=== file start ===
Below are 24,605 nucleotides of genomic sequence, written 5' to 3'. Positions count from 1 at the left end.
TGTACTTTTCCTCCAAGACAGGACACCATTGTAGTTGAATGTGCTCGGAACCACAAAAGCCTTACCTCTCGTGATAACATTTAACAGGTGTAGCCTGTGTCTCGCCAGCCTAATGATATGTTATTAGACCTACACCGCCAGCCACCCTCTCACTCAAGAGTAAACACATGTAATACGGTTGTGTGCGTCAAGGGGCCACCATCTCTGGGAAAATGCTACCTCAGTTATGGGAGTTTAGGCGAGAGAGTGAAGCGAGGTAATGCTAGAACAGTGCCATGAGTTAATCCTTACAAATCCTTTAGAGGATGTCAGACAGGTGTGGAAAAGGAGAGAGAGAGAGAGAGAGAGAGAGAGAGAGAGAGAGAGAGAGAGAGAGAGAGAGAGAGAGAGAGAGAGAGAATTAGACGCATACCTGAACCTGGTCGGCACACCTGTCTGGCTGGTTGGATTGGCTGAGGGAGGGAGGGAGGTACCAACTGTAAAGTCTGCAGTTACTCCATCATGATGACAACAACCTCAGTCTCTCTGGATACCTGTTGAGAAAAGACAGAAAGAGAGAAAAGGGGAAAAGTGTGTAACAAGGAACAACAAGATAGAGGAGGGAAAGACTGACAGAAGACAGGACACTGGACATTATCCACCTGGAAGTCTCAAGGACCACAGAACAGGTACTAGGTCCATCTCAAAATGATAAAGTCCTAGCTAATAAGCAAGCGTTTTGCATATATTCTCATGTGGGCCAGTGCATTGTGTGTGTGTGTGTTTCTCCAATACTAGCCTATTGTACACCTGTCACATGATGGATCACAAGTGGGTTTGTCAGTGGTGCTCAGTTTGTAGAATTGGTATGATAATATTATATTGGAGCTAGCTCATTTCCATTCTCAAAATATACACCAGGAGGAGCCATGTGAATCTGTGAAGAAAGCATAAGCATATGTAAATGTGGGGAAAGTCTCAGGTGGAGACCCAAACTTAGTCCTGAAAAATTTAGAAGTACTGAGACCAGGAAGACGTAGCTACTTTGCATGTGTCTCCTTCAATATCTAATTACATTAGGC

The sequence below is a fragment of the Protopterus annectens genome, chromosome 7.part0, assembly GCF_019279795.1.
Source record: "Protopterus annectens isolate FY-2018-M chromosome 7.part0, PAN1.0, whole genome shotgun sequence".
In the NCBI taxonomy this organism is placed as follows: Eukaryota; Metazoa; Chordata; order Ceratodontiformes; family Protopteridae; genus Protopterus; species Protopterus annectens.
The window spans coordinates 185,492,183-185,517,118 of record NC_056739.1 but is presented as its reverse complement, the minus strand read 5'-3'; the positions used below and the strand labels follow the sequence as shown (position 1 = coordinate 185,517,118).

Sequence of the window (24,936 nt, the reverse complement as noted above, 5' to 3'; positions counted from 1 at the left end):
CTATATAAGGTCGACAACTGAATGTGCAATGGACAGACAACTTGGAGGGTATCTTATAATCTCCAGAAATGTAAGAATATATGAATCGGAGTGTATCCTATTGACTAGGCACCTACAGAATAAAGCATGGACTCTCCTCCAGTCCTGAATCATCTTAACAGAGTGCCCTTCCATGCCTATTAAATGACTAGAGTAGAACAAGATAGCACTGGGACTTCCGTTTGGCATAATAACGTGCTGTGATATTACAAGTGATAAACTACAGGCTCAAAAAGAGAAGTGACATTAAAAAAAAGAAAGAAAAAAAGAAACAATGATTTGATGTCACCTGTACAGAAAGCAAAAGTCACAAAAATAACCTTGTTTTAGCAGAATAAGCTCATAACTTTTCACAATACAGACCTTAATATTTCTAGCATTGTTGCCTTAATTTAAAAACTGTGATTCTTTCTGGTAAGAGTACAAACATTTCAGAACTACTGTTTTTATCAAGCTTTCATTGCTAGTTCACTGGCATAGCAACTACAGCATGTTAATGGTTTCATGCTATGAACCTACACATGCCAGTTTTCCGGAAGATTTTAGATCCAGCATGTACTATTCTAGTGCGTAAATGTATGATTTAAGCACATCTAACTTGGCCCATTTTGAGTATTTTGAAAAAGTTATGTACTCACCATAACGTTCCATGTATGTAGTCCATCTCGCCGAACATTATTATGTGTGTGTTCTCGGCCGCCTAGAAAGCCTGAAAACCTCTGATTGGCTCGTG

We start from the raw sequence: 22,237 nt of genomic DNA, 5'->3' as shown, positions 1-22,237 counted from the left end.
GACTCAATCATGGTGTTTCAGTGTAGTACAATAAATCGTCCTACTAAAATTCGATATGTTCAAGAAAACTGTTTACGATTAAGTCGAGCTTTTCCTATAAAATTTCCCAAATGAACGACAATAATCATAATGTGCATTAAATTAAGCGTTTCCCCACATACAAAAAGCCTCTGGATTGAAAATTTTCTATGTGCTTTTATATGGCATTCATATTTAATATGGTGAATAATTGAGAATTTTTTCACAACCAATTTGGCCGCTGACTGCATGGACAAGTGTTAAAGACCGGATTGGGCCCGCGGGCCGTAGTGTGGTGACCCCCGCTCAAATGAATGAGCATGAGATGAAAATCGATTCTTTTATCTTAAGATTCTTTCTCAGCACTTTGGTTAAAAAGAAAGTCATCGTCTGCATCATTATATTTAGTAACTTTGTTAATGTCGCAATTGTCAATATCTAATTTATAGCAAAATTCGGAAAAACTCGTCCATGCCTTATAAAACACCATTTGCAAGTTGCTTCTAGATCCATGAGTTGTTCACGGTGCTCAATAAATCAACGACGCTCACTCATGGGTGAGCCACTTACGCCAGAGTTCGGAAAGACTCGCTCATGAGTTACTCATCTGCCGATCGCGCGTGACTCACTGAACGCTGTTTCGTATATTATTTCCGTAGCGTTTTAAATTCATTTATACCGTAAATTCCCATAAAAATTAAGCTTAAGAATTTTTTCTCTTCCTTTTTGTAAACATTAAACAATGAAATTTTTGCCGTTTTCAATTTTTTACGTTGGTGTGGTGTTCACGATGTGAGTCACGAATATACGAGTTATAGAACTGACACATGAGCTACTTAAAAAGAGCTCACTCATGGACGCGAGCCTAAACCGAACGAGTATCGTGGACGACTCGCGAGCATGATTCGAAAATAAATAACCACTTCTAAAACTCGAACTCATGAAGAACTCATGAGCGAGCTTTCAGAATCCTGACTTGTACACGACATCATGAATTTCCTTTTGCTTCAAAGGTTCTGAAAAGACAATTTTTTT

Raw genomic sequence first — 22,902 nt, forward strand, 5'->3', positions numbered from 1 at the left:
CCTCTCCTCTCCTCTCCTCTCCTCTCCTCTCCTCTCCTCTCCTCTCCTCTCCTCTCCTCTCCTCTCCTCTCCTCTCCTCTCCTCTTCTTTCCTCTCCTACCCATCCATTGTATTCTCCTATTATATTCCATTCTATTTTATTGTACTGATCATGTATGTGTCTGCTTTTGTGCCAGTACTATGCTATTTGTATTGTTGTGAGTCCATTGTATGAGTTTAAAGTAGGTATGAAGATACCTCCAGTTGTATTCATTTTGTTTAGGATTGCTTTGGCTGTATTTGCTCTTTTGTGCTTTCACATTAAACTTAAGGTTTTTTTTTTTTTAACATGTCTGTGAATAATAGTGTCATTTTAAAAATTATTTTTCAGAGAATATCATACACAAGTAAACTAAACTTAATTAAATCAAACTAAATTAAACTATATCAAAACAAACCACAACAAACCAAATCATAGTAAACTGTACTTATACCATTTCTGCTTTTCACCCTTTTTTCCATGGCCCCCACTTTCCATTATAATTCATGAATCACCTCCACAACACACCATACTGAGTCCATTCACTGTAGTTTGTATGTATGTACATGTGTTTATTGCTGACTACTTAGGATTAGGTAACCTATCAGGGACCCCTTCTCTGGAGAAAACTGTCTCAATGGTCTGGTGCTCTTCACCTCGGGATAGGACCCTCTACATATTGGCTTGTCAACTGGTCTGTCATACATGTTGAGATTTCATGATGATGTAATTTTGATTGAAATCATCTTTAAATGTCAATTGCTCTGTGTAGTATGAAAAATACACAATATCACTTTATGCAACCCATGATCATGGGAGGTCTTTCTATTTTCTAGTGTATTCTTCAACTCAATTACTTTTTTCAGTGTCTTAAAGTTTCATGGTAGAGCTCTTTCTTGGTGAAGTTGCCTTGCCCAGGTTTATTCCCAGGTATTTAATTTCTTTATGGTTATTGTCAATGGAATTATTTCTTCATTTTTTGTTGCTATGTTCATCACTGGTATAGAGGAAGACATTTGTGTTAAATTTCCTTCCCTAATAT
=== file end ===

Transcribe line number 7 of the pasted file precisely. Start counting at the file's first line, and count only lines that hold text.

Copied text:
Sequence of the window (24,936 nt, the reverse complement as noted above, 5' to 3'; positions counted from 1 at the left end):